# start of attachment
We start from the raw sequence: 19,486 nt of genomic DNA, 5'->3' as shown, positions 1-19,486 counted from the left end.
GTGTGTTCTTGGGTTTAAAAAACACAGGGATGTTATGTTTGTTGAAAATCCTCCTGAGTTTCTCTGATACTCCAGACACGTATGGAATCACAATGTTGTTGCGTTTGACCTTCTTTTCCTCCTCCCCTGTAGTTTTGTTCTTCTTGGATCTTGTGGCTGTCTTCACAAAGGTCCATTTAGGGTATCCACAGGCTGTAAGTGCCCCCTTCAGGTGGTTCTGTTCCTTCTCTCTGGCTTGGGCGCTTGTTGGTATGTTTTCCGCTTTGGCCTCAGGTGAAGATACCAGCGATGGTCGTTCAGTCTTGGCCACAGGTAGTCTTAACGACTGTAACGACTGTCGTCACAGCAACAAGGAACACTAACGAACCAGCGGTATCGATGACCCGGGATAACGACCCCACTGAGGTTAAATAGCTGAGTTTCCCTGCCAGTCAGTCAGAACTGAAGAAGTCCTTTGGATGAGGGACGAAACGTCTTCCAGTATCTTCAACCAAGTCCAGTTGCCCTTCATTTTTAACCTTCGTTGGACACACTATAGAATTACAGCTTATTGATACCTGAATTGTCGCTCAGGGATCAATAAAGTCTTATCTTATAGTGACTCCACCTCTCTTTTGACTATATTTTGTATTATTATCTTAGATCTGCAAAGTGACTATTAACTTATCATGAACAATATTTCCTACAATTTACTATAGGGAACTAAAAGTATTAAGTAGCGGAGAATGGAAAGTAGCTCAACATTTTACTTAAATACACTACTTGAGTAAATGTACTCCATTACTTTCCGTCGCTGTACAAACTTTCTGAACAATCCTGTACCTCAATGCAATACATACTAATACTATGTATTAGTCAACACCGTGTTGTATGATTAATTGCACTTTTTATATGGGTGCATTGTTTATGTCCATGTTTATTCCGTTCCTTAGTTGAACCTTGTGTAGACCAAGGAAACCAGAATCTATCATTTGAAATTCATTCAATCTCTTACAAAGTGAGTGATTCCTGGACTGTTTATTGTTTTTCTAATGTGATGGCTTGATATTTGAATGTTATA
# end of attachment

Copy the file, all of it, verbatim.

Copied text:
We start from the raw sequence: 19,486 nt of genomic DNA, 5'->3' as shown, positions 1-19,486 counted from the left end.
GTGTGTTCTTGGGTTTAAAAAACACAGGGATGTTATGTTTGTTGAAAATCCTCCTGAGTTTCTCTGATACTCCAGACACGTATGGAATCACAATGTTGTTGCGTTTGACCTTCTTTTCCTCCTCCCCTGTAGTTTTGTTCTTCTTGGATCTTGTGGCTGTCTTCACAAAGGTCCATTTAGGGTATCCACAGGCTGTAAGTGCCCCCTTCAGGTGGTTCTGTTCCTTCTCTCTGGCTTGGGCGCTTGTTGGTATGTTTTCCGCTTTGGCCTCAGGTGAAGATACCAGCGATGGTCGTTCAGTCTTGGCCACAGGTAGTCTTAACGACTGTAACGACTGTCGTCACAGCAACAAGGAACACTAACGAACCAGCGGTATCGATGACCCGGGATAACGACCCCACTGAGGTTAAATAGCTGAGTTTCCCTGCCAGTCAGTCAGAACTGAAGAAGTCCTTTGGATGAGGGACGAAACGTCTTCCAGTATCTTCAACCAAGTCCAGTTGCCCTTCATTTTTAACCTTCGTTGGACACACTATAGAATTACAGCTTATTGATACCTGAATTGTCGCTCAGGGATCAATAAAGTCTTATCTTATAGTGACTCCACCTCTCTTTTGACTATATTTTGTATTATTATCTTAGATCTGCAAAGTGACTATTAACTTATCATGAACAATATTTCCTACAATTTACTATAGGGAACTAAAAGTATTAAGTAGCGGAGAATGGAAAGTAGCTCAACATTTTACTTAAATACACTACTTGAGTAAATGTACTCCATTACTTTCCGTCGCTGTACAAACTTTCTGAACAATCCTGTACCTCAATGCAATACATACTAATACTATGTATTAGTCAACACCGTGTTGTATGATTAATTGCACTTTTTATATGGGTGCATTGTTTATGTCCATGTTTATTCCGTTCCTTAGTTGAACCTTGTGTAGACCAAGGAAACCAGAATCTATCATTTGAAATTCATTCAATCTCTTACAAAGTGAGTGATTCCTGGACTGTTTATTGTTTTTCTAATGTGATGGCTTGATATTTGAATGTTATA